The U.S. is reported to have concluded that North Korea has successfully built a miniaturized nuclear warhead it could fit inside its missiles in what could be a major weapons breakthrough for the reclusive communist nation.
Two U.S. media outlets, The Washington Post and NBC News, said Tuesday that the Defense Intelligence Agency reached the conclusion in the last month, advancing the timetable for Pyongyang's efforts to become the world's ninth full-fledged nuclear power.
The newspaper quoted the defense agency's assessment that "North Korea has produced nuclear weapons for ballistic missile delivery, to include delivery" by intercontinental ballistic missiles. North Korea has said in recent days that the ICBM it tested in a launch last month was capable of hitting the U.S. mainland, an advance it had not previously claimed.
It is not known whether North Korea has tested the smaller designed nuclear warhead, although it said last year that it had. After one successful long-range missile test in July, state media declared North Korea as a "proud nuclear state" with an ICBM rocket "that can now target anywhere in the world."
The Post said the U.S. has concluded that Pyongyang has now amassed 60 nuclear weapons, although some experts think the number is smaller, perhaps half that.
In early 2016, the U.S. had concluded that Pyongyang was struggling to build intercontinental ballistic missiles, but even then assumed that it would eventually be able to produce them and have nuclear-armed missiles capable of reaching all of its adversaries.
The defense agency's nuclear warhead conclusion comes as the U.S. and other world powers have focused new attention on North Korea's military ambitions. The United Nations Security Council unanimously imposed new sanctions on Pyongyang last weekend in an effort to cut $1 billion of its $3 billion in annual export income.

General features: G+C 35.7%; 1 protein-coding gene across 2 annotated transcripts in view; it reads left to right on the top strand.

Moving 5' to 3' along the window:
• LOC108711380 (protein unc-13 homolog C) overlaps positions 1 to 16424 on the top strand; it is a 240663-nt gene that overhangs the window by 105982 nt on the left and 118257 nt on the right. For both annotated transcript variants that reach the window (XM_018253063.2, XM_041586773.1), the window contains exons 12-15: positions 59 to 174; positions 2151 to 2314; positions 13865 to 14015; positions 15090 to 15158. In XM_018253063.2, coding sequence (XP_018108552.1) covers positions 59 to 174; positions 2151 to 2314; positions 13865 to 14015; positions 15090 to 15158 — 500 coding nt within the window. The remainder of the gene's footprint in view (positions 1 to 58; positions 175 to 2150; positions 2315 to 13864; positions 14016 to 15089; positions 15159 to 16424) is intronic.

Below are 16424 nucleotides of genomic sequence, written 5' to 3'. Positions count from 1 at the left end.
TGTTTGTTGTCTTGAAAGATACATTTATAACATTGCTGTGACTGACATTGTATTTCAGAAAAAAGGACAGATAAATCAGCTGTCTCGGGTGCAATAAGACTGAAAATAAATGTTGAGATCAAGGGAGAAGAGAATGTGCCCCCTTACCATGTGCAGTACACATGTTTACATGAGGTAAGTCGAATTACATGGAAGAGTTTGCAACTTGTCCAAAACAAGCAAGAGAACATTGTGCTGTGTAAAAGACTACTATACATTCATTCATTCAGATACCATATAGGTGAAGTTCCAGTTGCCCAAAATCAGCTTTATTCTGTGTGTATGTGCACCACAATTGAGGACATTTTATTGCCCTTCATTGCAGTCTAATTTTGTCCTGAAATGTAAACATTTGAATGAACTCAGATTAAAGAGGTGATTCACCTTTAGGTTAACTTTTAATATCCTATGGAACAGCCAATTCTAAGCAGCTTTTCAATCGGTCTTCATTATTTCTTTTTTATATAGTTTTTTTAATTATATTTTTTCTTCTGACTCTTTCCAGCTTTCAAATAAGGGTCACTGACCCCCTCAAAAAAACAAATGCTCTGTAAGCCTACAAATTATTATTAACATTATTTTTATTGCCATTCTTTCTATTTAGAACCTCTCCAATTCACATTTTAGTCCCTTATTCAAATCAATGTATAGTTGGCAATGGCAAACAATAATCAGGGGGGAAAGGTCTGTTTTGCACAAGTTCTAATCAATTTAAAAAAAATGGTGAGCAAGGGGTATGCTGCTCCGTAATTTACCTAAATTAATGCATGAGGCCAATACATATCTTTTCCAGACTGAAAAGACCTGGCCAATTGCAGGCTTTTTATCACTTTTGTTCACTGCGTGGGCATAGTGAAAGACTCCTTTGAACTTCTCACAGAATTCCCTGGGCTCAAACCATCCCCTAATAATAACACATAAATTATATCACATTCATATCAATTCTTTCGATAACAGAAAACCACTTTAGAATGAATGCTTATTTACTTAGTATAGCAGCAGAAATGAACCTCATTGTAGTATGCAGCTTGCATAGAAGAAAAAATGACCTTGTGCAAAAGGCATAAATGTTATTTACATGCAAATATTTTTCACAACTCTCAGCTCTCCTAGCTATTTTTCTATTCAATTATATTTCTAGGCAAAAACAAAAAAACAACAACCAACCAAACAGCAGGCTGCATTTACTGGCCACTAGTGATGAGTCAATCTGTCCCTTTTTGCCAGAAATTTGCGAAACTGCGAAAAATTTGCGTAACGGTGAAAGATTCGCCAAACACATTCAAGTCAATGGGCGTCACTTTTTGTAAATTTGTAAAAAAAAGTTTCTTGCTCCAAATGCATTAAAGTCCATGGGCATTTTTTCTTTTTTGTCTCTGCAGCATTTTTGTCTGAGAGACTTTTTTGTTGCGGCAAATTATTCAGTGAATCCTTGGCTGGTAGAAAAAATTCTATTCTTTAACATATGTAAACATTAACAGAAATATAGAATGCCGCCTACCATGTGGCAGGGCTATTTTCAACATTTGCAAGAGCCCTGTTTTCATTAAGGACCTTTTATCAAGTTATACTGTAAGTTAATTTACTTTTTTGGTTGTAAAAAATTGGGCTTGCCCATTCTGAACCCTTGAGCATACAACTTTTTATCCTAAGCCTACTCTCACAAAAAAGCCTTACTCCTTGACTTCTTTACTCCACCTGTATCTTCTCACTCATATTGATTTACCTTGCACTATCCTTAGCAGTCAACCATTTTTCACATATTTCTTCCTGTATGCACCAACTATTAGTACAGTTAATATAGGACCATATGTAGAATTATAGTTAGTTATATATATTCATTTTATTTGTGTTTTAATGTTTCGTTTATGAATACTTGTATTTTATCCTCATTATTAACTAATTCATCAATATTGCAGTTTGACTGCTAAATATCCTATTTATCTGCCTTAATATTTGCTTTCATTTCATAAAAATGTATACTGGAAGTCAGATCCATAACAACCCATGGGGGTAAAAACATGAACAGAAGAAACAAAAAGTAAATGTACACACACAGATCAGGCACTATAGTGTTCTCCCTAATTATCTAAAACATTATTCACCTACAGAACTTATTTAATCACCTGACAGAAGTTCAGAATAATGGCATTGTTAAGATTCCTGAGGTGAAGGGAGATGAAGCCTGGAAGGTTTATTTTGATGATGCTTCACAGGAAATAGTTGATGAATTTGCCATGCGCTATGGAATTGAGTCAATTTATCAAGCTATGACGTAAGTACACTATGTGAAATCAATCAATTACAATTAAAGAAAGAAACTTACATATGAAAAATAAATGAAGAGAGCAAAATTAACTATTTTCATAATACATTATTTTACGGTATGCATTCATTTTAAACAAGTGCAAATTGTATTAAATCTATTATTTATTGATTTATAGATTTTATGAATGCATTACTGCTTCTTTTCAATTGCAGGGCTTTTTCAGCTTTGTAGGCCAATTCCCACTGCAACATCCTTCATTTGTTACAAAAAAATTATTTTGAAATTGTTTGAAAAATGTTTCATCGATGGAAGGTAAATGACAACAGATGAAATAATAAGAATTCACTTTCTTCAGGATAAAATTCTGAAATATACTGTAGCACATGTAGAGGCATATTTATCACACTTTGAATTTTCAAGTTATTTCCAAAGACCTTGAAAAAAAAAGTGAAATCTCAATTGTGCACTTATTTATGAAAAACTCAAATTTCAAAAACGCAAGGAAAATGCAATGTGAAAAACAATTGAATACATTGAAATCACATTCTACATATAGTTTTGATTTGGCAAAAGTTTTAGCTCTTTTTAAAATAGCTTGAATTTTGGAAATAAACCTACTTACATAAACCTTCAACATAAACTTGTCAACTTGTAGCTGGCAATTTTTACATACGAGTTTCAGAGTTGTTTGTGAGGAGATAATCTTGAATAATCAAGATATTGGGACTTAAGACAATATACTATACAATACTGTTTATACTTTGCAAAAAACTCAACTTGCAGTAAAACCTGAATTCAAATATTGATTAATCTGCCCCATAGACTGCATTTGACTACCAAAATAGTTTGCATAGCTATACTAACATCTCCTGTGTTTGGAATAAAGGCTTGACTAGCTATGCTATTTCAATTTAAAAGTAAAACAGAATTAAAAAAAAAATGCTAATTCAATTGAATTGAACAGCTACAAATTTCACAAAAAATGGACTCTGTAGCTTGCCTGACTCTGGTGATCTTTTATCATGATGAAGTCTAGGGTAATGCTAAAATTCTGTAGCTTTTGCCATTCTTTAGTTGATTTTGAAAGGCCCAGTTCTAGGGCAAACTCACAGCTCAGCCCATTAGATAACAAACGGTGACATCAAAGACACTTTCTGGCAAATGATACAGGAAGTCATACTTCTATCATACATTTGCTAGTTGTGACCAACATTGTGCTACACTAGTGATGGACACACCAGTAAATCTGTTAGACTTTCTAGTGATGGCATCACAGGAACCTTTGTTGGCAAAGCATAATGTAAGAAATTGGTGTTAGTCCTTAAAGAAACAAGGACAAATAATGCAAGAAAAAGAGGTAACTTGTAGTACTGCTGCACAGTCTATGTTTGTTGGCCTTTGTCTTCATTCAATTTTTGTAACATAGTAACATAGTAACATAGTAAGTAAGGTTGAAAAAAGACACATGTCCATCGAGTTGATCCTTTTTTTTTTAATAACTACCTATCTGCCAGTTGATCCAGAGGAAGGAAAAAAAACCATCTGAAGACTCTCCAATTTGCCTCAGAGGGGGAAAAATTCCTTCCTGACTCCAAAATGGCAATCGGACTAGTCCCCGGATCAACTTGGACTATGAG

U.S. President Donald Trump commended the international community Tuesday for confronting North Korea over its nuclear weapons development, even as his United Nations envoy said she is skeptical that the latest sanctions will deter Pyongyang.
Trump, on what he calls a working vacation at his golf resort in New Jersey, said in a Twitter comment, "After many years of failure, countries are coming together to finally address the dangers posed by North Korea. We must be tough & decisive!"
But Trump's U.N. ambassador, Nikki Haley, told NBC's "Today Show" that the newest United Nations sanctions are not "going to stop our North Korea problem." Nonetheless, she said the penalties would "send a very strong message."
She reiterated that Trump "has said all options are on the table," including an armed strike to thwart the North Korean threat, Pyongyang's claim that its missiles can now reach the U.S. mainland.
"We’ll do whatever it takes to counter North Korea," she said.
As for North Korean leader Kim Jong Un, Haley said, "He has to decide if he strikes the United States, is that something he can win?"
North Korea vowed Monday to persist in its nuclear weapons development program, rejecting calls from the international community to rein in its aggressive military actions.
Pyongyang's United Nations mission contended that new U.N. sanctions against it for its missile tests were a "flagrant infringement upon its sovereignty," with state media claiming they were the result of a "heinous U.S. plot to isolate and stifle" the reclusive, communist country.
North Korea told a security conference of key regional leaders in Manila that it would never bargain away its development of nuclear weapons or ballistic missiles, and said that it would teach the United States a "severe lesson" with nuclear strategic force if Washington launches an attack against it.
In the U.S., a new CBS News poll showed Americans are uneasy about the possibility of conflict with North Korea and wary about Trump's ability to handle the situation.
The survey conducted in recent days showed that Republicans, much more than Democrats or political independents, are confident in Trump's approach to Pyongyang.
The poll said that overall 35 percent of Americans are confident in Trump's ability to handle the North Korea situation, while 61 percent are uneasy.
In other findings, CBS said 60 percent of Americans believe that North Korea's nuclear development program is a "threat that can be contained," while 29 percent think it is a "threat requiring military action now," and 7 percent say it is "not a threat at all."
The survey said 72 percent are "uneasy about possible conflict," with 26 percent saying they are "confident things will be resolved."